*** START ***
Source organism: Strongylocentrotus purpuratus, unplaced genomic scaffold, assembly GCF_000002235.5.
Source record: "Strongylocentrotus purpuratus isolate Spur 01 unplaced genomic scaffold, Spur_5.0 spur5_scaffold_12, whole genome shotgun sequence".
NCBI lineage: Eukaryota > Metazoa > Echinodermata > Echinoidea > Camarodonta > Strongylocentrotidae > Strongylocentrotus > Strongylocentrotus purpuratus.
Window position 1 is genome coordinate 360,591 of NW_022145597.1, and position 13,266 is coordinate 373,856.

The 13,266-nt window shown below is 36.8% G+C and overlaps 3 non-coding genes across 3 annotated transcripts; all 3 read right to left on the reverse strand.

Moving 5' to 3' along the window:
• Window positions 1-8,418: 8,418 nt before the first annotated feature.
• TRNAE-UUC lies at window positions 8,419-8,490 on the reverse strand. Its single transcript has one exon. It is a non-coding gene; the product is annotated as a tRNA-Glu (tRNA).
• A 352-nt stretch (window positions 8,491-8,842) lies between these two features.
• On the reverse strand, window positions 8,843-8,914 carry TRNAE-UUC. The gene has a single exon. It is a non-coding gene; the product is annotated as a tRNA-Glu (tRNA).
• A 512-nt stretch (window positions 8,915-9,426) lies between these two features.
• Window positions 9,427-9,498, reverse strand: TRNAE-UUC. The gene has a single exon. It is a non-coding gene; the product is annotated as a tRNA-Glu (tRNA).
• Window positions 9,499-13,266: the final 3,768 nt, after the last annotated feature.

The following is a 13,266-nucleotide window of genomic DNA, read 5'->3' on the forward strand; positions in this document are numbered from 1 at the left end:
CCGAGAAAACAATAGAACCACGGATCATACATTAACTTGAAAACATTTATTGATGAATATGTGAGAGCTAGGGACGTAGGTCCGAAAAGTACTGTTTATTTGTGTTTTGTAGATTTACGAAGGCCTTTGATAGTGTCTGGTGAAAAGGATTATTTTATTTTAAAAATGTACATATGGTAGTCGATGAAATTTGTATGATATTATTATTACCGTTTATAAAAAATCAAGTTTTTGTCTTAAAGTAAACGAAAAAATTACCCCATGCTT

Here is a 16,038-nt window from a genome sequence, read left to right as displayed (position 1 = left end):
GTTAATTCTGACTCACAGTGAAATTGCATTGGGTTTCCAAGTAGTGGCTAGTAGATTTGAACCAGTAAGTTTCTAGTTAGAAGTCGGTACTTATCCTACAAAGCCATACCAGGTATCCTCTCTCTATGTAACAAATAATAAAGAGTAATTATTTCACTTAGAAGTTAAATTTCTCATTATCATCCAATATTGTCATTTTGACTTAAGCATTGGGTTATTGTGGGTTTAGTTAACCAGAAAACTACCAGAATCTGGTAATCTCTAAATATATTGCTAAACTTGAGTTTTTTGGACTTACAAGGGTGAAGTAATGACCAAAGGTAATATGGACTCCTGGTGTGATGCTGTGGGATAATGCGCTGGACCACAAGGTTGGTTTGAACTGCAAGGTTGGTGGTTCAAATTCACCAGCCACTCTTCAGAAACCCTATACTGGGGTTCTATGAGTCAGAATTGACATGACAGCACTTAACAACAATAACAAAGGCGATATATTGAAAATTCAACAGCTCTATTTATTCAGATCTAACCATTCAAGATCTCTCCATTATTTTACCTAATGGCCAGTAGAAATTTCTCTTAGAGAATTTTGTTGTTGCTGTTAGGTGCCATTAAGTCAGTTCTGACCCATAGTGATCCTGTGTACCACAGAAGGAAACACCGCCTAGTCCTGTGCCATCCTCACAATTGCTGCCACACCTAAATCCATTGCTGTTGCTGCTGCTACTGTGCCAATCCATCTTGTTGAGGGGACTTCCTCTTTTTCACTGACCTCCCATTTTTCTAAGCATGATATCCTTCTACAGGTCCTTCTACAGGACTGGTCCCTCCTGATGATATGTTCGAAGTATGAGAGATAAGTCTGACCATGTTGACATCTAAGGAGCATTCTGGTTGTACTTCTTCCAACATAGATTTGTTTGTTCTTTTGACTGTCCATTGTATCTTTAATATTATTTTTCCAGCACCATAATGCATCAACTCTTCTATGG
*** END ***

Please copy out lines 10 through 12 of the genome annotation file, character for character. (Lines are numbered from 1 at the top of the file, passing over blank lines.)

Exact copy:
• On the reverse strand, window positions 8,843-8,914 carry TRNAE-UUC. The gene has a single exon. It is a non-coding gene; the product is annotated as a tRNA-Glu (tRNA).
• A 512-nt stretch (window positions 8,915-9,426) lies between these two features.
• Window positions 9,427-9,498, reverse strand: TRNAE-UUC. The gene has a single exon. It is a non-coding gene; the product is annotated as a tRNA-Glu (tRNA).